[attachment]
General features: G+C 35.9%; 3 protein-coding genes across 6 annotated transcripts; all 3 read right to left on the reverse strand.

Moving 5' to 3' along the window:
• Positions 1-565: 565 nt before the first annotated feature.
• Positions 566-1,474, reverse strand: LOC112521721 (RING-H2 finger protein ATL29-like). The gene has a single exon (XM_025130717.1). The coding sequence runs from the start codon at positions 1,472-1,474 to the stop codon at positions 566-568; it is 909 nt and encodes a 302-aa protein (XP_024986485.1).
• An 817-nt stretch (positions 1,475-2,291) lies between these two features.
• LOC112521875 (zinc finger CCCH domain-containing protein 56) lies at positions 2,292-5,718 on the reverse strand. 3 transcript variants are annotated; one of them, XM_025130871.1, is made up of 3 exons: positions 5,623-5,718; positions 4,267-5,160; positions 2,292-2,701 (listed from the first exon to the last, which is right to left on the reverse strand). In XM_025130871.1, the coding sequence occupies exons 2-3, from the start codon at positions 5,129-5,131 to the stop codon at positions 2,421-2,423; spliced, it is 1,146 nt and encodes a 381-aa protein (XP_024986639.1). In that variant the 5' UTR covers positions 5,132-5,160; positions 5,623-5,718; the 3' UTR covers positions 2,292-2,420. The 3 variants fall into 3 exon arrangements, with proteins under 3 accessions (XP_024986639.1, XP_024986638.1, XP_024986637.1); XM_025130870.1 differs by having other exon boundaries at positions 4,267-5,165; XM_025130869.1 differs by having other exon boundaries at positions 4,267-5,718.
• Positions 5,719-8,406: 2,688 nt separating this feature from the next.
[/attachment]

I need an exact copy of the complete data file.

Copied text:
General features: G+C 35.9%; 3 protein-coding genes across 6 annotated transcripts; all 3 read right to left on the reverse strand.

Moving 5' to 3' along the window:
• Positions 1-565: 565 nt before the first annotated feature.
• Positions 566-1,474, reverse strand: LOC112521721 (RING-H2 finger protein ATL29-like). The gene has a single exon (XM_025130717.1). The coding sequence runs from the start codon at positions 1,472-1,474 to the stop codon at positions 566-568; it is 909 nt and encodes a 302-aa protein (XP_024986485.1).
• An 817-nt stretch (positions 1,475-2,291) lies between these two features.
• LOC112521875 (zinc finger CCCH domain-containing protein 56) lies at positions 2,292-5,718 on the reverse strand. 3 transcript variants are annotated; one of them, XM_025130871.1, is made up of 3 exons: positions 5,623-5,718; positions 4,267-5,160; positions 2,292-2,701 (listed from the first exon to the last, which is right to left on the reverse strand). In XM_025130871.1, the coding sequence occupies exons 2-3, from the start codon at positions 5,129-5,131 to the stop codon at positions 2,421-2,423; spliced, it is 1,146 nt and encodes a 381-aa protein (XP_024986639.1). In that variant the 5' UTR covers positions 5,132-5,160; positions 5,623-5,718; the 3' UTR covers positions 2,292-2,420. The 3 variants fall into 3 exon arrangements, with proteins under 3 accessions (XP_024986639.1, XP_024986638.1, XP_024986637.1); XM_025130870.1 differs by having other exon boundaries at positions 4,267-5,165; XM_025130869.1 differs by having other exon boundaries at positions 4,267-5,718.
• Positions 5,719-8,406: 2,688 nt separating this feature from the next.